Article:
Determination of drug-excipient interactions (if any), in a solid/semisolid dosage form, is one of the very important preformulation studies which indicates the stability of the drug in a formulation, the drug release pattern from it, and other physico-chemical properties, such as surface charge, shape, size, etc. related to the formulation.23 There are various methods available for determination of drug-excipient interactions. Some of the popular and extensively-used methods to determine drug-excipient interactions are FTIR spectroscopy, DSC, and IR spectroscopy.24,25 FTIR spectroscopy showed that only physical interactions in some cases took place between the drug and excipients, which might facilitate drug loading in formulation and also have sustained release pattern of the drug from the liposomes. Various physical interactions have been reported to produce stable liposomes26 and claimed to be responsible factors of drug release, as well as shape and size of liposomes.27 Thus the physical interactions found here could be beneficial for the size and shape of the liposomes and responsible for drug release patterns from them. However, to confirm whether any chemical reaction took place, DSC study was conducted.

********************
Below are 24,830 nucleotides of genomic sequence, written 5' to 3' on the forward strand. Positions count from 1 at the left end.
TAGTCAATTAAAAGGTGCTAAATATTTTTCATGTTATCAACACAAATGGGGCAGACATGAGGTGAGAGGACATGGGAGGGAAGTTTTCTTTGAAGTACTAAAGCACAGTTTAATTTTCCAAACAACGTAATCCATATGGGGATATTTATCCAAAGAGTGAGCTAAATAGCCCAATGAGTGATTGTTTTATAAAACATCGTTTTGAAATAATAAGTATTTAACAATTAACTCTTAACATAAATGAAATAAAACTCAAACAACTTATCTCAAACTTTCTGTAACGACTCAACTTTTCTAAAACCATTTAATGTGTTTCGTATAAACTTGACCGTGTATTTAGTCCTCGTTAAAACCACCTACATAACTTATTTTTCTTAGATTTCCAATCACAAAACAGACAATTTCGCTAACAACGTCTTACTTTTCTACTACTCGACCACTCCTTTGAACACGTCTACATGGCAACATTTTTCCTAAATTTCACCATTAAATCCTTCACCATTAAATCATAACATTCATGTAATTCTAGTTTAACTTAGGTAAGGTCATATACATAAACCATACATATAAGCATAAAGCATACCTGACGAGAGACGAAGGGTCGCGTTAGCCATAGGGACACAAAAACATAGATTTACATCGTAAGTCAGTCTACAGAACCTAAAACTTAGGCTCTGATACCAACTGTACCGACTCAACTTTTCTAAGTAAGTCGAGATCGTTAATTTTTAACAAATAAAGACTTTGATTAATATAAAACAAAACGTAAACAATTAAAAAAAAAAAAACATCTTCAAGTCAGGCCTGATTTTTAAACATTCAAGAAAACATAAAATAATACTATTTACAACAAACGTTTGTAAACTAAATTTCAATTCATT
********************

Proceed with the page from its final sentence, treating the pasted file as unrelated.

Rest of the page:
DSC is generally used to measure a number of characteristic properties of a sample. It is possible to observe fusion, crystallization, and even oxidation and other chemical reactions, along with the determination of glass transition temperature (Tg), crystallization temperature (Tc), and melting point (Tm) of a sample. Fluidity of lipid bi-layers depends on lipid or their combination used and their fluid gel transition temperature. The gel state (ordered) to fluidity (disordered) of lipid was observed by sensitive calorimetric instrument. The thermal transition of lipid bilayers was observed near 40°C. So the hydration temperature was kept above 40°C for formation of vesicles as reported earlier.28 At 60°C, it showed the best vesicular formation in this study. Presence of individual endothermic transition peaks of drug-excipient formulation suggests that no chemical interaction took place between the drug and the excipient molecules.